Again I watched this very same thing with my Mother only I was her caregiver and her health proxy.I watched a women at the young age of 57 be stripped of her dignity and go from the most independent women I had ever met to crying the first time her youngest daughter (me) had to change her attend for the first time that she had been incontinent and soiled it.I watched her suffer with the most severe headaches and pain I had ever seen anyone go through in all my life.I watched this for 8 months and cried many times with her over this since she was not a person to accept help or ever take a hand out from someone.She was being slowly stripped day to day learning each day there were more and more limitations to what she could do until the day came that she passed away in my arms struggling for her last breaths and her body trembling from extreme pain that not even the strongest dose of morphine could control anymore.Her brain had so much swelling it was pressing the scull and no medications or treatments could help her.Watching your loved one go through that and begging you to help them knowing you can not because it is considered "murder" is the hardest thing you will ever have to live through.I can not judge those who would choose a humane way to go whether you want to call it suicide or "Human Euthanasia" after my experiences and have to be completely honest when I say "I will NEVER put a family member through that horror".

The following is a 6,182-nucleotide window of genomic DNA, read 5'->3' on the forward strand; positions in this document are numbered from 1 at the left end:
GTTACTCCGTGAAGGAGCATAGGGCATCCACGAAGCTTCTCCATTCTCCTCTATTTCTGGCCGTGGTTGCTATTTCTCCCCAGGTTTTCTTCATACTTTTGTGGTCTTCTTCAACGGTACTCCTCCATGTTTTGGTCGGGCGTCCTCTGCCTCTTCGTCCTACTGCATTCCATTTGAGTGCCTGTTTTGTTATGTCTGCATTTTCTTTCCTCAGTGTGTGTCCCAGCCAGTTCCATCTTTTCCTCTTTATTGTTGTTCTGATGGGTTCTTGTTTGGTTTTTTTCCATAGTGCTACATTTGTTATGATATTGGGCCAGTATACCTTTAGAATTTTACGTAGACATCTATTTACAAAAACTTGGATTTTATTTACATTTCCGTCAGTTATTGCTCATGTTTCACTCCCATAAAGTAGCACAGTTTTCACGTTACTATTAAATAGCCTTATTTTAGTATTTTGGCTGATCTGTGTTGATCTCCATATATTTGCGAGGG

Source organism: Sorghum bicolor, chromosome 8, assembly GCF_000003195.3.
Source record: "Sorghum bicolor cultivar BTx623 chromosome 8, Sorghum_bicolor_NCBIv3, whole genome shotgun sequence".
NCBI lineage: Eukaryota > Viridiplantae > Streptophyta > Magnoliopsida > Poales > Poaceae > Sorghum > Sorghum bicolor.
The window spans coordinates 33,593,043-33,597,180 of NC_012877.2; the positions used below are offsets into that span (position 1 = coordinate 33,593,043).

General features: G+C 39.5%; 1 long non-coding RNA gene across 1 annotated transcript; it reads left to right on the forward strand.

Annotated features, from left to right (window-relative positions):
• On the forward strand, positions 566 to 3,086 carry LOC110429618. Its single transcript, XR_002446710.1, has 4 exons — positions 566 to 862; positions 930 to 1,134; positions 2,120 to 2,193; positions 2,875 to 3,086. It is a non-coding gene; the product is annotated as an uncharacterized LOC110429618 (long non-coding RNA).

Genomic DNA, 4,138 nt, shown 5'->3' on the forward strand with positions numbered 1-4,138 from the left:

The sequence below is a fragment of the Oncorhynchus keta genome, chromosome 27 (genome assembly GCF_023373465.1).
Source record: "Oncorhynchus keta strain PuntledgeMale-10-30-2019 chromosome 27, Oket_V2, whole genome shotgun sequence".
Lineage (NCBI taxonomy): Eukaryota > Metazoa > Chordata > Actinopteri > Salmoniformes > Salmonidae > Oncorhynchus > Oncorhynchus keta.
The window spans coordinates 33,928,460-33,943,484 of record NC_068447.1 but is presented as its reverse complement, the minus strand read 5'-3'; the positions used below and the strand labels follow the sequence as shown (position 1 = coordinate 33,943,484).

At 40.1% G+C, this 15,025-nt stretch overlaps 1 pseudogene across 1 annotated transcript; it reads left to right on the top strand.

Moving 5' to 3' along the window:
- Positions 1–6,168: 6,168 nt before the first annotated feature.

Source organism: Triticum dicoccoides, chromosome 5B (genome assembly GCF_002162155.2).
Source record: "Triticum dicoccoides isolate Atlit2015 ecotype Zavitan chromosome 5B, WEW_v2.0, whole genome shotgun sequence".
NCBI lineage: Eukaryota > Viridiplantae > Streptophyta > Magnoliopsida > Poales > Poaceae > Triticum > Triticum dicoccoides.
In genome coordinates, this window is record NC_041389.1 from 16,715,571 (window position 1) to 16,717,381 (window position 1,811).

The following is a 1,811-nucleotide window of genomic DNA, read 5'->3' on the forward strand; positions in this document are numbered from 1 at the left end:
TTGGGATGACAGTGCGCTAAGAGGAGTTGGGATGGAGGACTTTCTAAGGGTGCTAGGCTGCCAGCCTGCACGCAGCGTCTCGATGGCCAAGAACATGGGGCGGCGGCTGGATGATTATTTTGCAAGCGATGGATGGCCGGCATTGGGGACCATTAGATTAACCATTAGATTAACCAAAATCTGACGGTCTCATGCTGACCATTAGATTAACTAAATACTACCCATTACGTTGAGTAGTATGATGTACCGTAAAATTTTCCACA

I have a living will made up and keep it on me at all times.I will not live hooked up to machines without chance of recovery.I have made my wishes very clear and I am to have comfort measures only no heroic measures in the event something should happen to me.I can not say if I was diagnosed terminally ill that I would not want a more peaceful passing than what I have seen my special family members go through.I may just have to take matters in my own hands if I am able to do so still.I believe the law around human assisted passing needs to be revisited since I believe if the person themselves is able to make the decision that should be respected and if it is family that has to make the decision it should be with sound arguments and agreed upon by the closest family in the event there is no cure or recovery.